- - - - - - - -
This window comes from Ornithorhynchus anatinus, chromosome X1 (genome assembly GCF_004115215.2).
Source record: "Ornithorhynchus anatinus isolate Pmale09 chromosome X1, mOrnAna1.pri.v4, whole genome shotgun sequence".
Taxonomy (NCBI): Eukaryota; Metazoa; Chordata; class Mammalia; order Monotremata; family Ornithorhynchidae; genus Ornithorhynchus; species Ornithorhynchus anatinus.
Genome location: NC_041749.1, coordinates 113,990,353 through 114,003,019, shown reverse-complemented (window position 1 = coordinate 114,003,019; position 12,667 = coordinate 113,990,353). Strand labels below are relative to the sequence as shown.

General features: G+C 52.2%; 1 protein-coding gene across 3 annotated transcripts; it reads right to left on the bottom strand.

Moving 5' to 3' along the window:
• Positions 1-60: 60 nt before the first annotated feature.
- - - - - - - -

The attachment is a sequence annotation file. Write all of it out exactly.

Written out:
This window comes from Ornithorhynchus anatinus, chromosome X1 (genome assembly GCF_004115215.2).
Source record: "Ornithorhynchus anatinus isolate Pmale09 chromosome X1, mOrnAna1.pri.v4, whole genome shotgun sequence".
Taxonomy (NCBI): Eukaryota; Metazoa; Chordata; class Mammalia; order Monotremata; family Ornithorhynchidae; genus Ornithorhynchus; species Ornithorhynchus anatinus.
Genome location: NC_041749.1, coordinates 113,990,353 through 114,003,019, shown reverse-complemented (window position 1 = coordinate 114,003,019; position 12,667 = coordinate 113,990,353). Strand labels below are relative to the sequence as shown.

General features: G+C 52.2%; 1 protein-coding gene across 3 annotated transcripts; it reads right to left on the bottom strand.

Moving 5' to 3' along the window:
• Positions 1-60: 60 nt before the first annotated feature.